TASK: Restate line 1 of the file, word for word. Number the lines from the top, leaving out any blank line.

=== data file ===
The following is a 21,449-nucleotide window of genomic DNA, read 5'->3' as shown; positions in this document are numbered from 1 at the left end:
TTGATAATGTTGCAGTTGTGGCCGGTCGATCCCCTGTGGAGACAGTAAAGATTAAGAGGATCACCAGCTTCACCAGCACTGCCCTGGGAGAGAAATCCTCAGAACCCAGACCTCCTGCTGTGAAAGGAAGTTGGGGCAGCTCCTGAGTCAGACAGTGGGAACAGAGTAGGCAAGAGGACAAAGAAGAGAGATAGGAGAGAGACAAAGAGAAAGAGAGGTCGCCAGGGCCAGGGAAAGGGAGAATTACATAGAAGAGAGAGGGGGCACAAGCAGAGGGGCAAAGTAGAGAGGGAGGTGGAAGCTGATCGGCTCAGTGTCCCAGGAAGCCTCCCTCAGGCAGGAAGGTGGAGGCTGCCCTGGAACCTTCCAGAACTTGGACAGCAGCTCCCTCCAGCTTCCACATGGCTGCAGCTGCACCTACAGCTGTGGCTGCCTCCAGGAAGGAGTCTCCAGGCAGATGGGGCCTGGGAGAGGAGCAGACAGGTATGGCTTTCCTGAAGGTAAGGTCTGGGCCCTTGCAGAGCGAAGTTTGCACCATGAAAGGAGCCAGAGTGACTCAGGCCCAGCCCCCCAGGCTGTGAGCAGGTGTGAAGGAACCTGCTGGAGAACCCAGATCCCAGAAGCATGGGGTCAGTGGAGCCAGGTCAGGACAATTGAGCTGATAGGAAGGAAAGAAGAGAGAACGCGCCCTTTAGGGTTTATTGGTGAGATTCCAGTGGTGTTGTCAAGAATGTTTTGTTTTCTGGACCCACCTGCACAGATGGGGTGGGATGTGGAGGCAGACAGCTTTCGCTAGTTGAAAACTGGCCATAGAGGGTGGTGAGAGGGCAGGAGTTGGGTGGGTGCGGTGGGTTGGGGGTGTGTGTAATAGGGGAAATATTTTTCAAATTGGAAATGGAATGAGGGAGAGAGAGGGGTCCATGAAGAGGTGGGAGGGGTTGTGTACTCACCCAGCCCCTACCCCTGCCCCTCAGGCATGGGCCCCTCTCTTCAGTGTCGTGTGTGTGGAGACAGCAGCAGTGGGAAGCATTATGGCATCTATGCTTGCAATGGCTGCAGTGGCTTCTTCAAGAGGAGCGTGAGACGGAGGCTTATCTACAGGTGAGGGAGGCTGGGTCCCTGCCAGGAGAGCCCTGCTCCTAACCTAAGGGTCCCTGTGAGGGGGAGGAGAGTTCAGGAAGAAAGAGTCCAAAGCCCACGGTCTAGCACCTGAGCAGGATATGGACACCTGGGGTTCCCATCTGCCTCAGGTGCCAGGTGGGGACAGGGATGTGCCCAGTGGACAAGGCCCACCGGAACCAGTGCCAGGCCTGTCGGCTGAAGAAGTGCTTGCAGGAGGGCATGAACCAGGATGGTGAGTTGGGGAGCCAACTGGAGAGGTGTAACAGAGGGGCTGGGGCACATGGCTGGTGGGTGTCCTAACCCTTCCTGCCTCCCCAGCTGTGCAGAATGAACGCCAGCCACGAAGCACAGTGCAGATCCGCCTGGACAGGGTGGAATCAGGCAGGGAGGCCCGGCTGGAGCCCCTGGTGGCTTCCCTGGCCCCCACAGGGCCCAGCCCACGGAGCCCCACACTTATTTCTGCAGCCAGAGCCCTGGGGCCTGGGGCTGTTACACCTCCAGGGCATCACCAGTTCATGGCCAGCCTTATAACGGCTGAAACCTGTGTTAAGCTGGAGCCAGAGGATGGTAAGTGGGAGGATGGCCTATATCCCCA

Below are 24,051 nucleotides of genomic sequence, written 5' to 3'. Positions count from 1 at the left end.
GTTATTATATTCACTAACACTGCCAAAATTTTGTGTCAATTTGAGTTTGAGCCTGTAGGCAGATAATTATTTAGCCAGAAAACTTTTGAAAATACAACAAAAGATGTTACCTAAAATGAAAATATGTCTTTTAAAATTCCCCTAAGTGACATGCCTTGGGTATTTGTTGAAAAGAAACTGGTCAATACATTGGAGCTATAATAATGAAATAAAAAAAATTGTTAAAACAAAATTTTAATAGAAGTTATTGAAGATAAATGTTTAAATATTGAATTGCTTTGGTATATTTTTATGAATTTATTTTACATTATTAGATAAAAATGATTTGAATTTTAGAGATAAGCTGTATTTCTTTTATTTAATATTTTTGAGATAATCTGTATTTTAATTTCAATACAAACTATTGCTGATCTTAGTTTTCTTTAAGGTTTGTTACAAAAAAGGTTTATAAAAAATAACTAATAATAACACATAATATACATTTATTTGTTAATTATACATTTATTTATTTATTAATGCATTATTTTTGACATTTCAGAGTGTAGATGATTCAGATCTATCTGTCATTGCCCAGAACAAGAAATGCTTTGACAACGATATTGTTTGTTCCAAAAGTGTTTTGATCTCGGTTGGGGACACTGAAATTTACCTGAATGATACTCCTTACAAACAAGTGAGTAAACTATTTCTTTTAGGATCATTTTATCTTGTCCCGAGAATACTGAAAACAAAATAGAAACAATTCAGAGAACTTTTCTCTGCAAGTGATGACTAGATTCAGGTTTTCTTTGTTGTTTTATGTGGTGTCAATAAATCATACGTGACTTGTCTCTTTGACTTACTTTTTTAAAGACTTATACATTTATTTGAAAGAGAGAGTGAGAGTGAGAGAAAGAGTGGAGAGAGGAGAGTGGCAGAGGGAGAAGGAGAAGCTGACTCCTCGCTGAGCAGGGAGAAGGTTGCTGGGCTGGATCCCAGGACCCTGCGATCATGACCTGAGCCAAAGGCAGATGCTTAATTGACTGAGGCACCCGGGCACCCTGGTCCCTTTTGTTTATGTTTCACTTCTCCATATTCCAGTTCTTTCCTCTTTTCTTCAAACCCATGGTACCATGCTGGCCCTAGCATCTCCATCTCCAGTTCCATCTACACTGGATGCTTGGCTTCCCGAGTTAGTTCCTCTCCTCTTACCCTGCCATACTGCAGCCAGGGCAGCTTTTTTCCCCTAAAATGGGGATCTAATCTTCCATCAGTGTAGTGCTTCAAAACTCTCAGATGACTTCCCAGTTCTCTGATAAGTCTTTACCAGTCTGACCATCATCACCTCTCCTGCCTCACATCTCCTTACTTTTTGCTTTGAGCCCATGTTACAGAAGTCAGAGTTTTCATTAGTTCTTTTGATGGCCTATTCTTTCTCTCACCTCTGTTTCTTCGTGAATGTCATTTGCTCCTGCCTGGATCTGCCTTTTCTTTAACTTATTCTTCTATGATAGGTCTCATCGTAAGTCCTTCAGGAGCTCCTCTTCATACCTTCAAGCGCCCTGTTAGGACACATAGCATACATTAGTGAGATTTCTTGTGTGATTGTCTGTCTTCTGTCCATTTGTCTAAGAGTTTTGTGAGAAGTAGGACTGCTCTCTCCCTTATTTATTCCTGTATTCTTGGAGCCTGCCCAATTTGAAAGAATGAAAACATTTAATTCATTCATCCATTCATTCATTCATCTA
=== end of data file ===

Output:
The following is a 21,449-nucleotide window of genomic DNA, read 5'->3' as shown; positions in this document are numbered from 1 at the left end: